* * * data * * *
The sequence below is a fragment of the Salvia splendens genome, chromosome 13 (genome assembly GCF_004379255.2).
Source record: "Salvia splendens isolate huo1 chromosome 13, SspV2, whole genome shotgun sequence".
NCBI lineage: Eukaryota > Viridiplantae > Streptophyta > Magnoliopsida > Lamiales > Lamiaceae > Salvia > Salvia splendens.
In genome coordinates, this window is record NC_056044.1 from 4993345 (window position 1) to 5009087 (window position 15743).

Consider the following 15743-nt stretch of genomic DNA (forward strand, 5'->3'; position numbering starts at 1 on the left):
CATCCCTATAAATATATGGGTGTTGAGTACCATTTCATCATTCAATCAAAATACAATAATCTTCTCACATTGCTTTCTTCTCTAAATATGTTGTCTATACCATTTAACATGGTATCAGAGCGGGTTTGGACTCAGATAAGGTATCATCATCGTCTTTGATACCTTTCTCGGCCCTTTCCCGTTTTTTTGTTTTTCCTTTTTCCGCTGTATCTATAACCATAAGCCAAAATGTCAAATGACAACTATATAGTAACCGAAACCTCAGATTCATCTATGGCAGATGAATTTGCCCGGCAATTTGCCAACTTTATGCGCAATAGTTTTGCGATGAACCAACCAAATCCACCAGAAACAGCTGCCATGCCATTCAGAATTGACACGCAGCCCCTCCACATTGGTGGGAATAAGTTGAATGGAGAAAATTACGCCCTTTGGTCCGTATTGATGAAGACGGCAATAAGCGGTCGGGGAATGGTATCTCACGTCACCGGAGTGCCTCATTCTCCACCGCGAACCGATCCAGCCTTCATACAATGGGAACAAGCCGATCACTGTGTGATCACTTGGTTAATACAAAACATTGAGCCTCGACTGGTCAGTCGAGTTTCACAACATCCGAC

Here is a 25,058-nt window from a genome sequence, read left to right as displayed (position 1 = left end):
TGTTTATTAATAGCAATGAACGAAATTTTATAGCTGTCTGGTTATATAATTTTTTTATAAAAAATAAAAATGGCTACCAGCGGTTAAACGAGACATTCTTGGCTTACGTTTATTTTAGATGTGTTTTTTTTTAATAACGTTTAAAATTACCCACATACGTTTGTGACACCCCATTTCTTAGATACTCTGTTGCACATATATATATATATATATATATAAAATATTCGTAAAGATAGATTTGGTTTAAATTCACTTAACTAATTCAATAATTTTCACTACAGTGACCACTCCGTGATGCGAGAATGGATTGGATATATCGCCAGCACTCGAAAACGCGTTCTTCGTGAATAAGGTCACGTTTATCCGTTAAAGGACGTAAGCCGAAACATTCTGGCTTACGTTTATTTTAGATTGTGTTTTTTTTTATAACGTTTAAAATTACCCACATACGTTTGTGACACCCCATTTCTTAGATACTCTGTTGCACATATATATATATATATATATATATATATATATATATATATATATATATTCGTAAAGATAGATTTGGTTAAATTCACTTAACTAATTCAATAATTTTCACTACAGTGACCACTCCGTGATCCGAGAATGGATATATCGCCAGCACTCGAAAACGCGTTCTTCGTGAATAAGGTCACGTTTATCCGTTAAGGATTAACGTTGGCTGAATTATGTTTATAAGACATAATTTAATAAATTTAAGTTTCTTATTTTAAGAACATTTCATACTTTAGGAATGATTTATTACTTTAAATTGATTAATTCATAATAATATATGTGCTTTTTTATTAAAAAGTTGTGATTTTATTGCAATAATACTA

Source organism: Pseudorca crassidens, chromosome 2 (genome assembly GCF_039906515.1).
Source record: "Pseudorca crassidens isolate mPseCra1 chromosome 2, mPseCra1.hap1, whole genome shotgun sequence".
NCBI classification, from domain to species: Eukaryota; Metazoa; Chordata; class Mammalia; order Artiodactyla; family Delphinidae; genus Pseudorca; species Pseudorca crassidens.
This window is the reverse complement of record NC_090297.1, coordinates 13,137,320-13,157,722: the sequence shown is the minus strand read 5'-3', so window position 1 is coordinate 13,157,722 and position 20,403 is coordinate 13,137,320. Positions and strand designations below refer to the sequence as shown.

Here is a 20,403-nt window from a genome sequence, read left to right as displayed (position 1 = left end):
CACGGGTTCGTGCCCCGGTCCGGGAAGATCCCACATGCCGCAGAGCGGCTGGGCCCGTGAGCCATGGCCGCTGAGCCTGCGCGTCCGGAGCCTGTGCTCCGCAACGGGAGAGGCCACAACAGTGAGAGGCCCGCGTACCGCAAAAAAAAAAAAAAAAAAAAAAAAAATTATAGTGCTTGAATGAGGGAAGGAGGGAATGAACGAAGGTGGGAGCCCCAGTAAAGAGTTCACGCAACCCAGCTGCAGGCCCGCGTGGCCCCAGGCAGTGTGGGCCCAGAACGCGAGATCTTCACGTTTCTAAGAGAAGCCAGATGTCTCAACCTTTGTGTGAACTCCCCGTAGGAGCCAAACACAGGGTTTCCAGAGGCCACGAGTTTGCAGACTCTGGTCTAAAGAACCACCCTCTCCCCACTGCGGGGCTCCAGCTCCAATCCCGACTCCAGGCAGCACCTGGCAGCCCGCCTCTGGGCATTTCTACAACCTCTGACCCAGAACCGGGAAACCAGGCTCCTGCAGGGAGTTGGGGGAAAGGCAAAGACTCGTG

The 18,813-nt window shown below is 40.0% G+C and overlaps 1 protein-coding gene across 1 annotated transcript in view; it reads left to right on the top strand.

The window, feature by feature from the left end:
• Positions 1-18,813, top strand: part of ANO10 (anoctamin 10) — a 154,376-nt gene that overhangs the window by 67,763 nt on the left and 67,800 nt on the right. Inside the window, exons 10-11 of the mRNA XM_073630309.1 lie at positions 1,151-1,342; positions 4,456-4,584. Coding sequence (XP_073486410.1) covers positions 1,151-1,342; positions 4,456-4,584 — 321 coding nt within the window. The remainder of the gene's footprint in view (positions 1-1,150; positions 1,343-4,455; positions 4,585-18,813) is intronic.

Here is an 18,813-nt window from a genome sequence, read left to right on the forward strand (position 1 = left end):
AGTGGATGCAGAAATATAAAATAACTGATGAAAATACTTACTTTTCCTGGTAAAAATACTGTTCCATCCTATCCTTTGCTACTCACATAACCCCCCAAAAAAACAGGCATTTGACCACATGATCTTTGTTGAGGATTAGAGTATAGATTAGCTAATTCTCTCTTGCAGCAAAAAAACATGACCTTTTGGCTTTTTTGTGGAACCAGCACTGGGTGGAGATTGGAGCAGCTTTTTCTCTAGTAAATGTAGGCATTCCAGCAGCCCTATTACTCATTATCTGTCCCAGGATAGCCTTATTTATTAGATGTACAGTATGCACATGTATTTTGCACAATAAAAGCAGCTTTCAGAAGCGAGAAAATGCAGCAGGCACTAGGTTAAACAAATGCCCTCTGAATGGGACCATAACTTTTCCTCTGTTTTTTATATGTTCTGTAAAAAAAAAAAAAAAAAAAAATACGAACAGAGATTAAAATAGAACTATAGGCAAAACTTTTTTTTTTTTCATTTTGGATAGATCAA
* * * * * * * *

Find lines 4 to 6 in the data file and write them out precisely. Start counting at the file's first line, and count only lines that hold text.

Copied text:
In genome coordinates, this window is record NC_056044.1 from 4993345 (window position 1) to 5009087 (window position 15743).

Consider the following 15743-nt stretch of genomic DNA (forward strand, 5'->3'; position numbering starts at 1 on the left):
CATCCCTATAAATATATGGGTGTTGAGTACCATTTCATCATTCAATCAAAATACAATAATCTTCTCACATTGCTTTCTTCTCTAAATATGTTGTCTATACCATTTAACATGGTATCAGAGCGGGTTTGGACTCAGATAAGGTATCATCATCGTCTTTGATACCTTTCTCGGCCCTTTCCCGTTTTTTTGTTTTTCCTTTTTCCGCTGTATCTATAACCATAAGCCAAAATGTCAAATGACAACTATATAGTAACCGAAACCTCAGATTCATCTATGGCAGATGAATTTGCCCGGCAATTTGCCAACTTTATGCGCAATAGTTTTGCGATGAACCAACCAAATCCACCAGAAACAGCTGCCATGCCATTCAGAATTGACACGCAGCCCCTCCACATTGGTGGGAATAAGTTGAATGGAGAAAATTACGCCCTTTGGTCCGTATTGATGAAGACGGCAATAAGCGGTCGGGGAATGGTATCTCACGTCACCGGAGTGCCTCATTCTCCACCGCGAACCGATCCAGCCTTCATACAATGGGAACAAGCCGATCACTGTGTGATCACTTGGTTAATACAAAACATTGAGCCTCGACTGGTCAGTCGAGTTTCACAACATCCGAC